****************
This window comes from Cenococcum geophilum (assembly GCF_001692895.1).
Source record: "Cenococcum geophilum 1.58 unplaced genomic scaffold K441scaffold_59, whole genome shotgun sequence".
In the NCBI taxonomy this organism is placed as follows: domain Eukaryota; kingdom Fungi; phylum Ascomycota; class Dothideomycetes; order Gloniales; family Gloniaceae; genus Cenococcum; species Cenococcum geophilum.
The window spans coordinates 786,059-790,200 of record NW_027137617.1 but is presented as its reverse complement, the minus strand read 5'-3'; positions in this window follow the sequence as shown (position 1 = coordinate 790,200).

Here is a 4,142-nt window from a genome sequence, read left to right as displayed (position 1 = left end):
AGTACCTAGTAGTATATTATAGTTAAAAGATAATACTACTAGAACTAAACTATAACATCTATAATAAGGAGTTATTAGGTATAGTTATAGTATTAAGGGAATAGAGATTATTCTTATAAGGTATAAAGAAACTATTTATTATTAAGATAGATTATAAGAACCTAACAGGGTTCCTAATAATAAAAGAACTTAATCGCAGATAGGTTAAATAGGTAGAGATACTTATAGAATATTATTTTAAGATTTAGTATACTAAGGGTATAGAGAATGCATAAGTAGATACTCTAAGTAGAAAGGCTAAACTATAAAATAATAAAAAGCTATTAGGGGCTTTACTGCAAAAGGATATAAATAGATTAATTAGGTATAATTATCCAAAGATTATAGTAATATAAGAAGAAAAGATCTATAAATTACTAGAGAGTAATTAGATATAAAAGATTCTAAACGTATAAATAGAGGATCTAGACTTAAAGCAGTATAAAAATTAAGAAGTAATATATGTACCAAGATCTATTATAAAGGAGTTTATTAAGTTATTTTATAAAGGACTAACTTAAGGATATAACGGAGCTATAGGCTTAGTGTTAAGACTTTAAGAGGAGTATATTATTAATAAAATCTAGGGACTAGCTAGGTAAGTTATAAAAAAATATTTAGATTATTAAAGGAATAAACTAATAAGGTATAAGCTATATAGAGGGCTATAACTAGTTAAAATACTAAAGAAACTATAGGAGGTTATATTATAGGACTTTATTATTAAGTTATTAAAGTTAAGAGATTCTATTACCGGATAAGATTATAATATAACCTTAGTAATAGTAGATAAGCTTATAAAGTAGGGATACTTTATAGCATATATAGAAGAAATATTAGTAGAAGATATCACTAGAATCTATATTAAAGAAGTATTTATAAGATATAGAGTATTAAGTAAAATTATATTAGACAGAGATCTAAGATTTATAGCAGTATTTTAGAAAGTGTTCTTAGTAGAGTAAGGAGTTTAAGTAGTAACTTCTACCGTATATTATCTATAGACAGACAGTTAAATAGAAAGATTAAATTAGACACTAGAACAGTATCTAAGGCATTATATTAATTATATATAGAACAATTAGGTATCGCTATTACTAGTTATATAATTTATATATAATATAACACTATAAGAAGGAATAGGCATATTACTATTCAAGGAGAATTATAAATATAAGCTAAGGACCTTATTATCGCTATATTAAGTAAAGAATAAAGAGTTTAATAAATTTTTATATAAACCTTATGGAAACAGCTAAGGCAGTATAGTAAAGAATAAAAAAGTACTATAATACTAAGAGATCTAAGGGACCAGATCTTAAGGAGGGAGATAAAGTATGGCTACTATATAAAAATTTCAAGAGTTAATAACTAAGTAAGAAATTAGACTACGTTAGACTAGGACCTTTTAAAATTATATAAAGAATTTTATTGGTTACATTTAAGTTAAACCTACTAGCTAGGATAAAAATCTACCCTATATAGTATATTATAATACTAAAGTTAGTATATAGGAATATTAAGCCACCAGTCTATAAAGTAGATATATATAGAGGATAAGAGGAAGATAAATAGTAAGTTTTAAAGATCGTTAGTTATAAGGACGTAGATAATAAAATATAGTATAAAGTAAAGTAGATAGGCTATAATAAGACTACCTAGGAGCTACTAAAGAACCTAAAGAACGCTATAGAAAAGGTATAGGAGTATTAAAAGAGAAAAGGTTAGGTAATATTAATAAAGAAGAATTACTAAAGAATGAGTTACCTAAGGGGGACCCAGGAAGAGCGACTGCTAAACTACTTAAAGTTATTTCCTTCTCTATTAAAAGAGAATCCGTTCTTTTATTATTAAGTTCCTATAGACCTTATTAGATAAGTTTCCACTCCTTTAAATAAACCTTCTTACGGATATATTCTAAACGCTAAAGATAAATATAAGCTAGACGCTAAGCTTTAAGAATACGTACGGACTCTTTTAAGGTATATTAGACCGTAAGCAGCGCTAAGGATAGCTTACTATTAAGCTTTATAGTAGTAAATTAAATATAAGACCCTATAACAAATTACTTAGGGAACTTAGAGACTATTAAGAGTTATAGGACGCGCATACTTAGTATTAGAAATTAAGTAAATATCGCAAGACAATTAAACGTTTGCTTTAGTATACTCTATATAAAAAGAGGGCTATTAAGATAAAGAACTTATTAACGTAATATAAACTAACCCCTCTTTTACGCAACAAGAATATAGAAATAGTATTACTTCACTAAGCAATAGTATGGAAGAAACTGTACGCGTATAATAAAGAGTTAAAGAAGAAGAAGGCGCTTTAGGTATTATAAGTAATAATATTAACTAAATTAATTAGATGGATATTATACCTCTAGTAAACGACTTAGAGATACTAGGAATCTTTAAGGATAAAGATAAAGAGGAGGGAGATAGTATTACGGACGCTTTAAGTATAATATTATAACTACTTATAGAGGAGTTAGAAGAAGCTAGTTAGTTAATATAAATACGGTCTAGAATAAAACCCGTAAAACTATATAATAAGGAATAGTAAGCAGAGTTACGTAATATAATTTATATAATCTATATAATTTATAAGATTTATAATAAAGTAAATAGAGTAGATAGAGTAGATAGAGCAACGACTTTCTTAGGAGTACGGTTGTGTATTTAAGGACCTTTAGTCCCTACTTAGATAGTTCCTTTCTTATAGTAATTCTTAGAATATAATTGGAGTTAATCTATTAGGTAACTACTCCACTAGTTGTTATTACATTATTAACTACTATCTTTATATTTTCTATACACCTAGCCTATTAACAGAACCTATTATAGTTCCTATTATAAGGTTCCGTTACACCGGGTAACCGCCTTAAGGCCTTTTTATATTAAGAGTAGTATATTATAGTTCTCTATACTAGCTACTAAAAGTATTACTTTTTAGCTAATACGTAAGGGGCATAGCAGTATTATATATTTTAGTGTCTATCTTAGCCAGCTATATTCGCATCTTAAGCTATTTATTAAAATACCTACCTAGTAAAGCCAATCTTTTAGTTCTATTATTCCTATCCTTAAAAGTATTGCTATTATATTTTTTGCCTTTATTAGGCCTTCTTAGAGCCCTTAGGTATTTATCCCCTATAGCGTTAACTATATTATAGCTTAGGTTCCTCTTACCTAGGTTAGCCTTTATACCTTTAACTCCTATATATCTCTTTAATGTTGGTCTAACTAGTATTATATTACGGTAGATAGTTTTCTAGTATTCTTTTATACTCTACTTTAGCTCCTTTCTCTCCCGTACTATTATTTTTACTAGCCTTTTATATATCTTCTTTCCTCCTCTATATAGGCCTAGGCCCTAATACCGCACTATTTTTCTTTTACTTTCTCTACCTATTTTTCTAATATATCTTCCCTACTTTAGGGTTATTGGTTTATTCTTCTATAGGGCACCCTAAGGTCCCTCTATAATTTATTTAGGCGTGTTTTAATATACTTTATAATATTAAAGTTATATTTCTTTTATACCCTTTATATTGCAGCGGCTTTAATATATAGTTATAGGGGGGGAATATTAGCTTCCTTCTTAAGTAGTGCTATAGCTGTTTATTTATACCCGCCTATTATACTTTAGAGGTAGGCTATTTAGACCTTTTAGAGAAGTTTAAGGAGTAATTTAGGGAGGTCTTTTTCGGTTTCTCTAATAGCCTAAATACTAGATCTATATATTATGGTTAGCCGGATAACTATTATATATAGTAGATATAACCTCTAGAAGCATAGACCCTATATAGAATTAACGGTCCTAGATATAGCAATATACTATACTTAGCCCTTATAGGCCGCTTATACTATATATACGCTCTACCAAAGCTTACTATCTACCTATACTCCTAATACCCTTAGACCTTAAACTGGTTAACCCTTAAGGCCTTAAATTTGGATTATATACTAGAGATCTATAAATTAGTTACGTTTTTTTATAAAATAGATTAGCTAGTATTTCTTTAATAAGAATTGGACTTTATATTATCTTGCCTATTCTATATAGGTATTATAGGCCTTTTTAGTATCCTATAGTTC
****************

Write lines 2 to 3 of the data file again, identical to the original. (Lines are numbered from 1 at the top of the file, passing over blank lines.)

Source record: "Cenococcum geophilum 1.58 unplaced genomic scaffold K441scaffold_59, whole genome shotgun sequence".
In the NCBI taxonomy this organism is placed as follows: domain Eukaryota; kingdom Fungi; phylum Ascomycota; class Dothideomycetes; order Gloniales; family Gloniaceae; genus Cenococcum; species Cenococcum geophilum.